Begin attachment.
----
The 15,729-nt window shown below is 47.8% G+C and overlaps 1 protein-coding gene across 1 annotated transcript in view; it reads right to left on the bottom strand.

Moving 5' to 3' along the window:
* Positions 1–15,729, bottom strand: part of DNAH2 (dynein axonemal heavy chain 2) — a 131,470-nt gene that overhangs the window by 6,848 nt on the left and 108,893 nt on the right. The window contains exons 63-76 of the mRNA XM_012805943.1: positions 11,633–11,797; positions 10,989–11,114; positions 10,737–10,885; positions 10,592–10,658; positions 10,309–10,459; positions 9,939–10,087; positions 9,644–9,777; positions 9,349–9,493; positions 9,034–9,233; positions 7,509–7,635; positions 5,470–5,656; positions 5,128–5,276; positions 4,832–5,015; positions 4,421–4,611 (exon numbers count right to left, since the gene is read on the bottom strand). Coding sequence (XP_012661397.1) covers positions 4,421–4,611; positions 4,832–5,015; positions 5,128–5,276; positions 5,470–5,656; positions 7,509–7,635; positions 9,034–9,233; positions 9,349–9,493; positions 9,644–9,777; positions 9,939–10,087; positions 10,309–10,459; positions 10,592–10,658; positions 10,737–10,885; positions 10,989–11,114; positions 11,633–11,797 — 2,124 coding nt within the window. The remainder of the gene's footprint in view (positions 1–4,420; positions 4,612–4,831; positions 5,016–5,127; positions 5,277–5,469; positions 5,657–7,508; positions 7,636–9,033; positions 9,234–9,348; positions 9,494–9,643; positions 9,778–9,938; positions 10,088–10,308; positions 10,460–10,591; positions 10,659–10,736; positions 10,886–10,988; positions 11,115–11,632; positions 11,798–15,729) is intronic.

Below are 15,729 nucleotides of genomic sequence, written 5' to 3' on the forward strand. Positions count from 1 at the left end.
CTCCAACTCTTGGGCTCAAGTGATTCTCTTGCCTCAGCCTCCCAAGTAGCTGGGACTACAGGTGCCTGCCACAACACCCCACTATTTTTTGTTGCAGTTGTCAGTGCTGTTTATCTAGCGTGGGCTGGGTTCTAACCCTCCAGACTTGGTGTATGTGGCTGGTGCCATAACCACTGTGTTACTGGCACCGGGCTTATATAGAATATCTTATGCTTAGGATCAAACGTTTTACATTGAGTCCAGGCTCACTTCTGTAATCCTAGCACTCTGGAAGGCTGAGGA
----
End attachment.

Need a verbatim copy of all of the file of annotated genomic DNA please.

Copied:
The 15,729-nt window shown below is 47.8% G+C and overlaps 1 protein-coding gene across 1 annotated transcript in view; it reads right to left on the bottom strand.

Moving 5' to 3' along the window:
* Positions 1–15,729, bottom strand: part of DNAH2 (dynein axonemal heavy chain 2) — a 131,470-nt gene that overhangs the window by 6,848 nt on the left and 108,893 nt on the right. The window contains exons 63-76 of the mRNA XM_012805943.1: positions 11,633–11,797; positions 10,989–11,114; positions 10,737–10,885; positions 10,592–10,658; positions 10,309–10,459; positions 9,939–10,087; positions 9,644–9,777; positions 9,349–9,493; positions 9,034–9,233; positions 7,509–7,635; positions 5,470–5,656; positions 5,128–5,276; positions 4,832–5,015; positions 4,421–4,611 (exon numbers count right to left, since the gene is read on the bottom strand). Coding sequence (XP_012661397.1) covers positions 4,421–4,611; positions 4,832–5,015; positions 5,128–5,276; positions 5,470–5,656; positions 7,509–7,635; positions 9,034–9,233; positions 9,349–9,493; positions 9,644–9,777; positions 9,939–10,087; positions 10,309–10,459; positions 10,592–10,658; positions 10,737–10,885; positions 10,989–11,114; positions 11,633–11,797 — 2,124 coding nt within the window. The remainder of the gene's footprint in view (positions 1–4,420; positions 4,612–4,831; positions 5,016–5,127; positions 5,277–5,469; positions 5,657–7,508; positions 7,636–9,033; positions 9,234–9,348; positions 9,494–9,643; positions 9,778–9,938; positions 10,088–10,308; positions 10,460–10,591; positions 10,659–10,736; positions 10,886–10,988; positions 11,115–11,632; positions 11,798–15,729) is intronic.

Below are 15,729 nucleotides of genomic sequence, written 5' to 3' on the forward strand. Positions count from 1 at the left end.
CTCCAACTCTTGGGCTCAAGTGATTCTCTTGCCTCAGCCTCCCAAGTAGCTGGGACTACAGGTGCCTGCCACAACACCCCACTATTTTTTGTTGCAGTTGTCAGTGCTGTTTATCTAGCGTGGGCTGGGTTCTAACCCTCCAGACTTGGTGTATGTGGCTGGTGCCATAACCACTGTGTTACTGGCACCGGGCTTATATAGAATATCTTATGCTTAGGATCAAACGTTTTACATTGAGTCCAGGCTCACTTCTGTAATCCTAGCACTCTGGAAGGCTGAGGA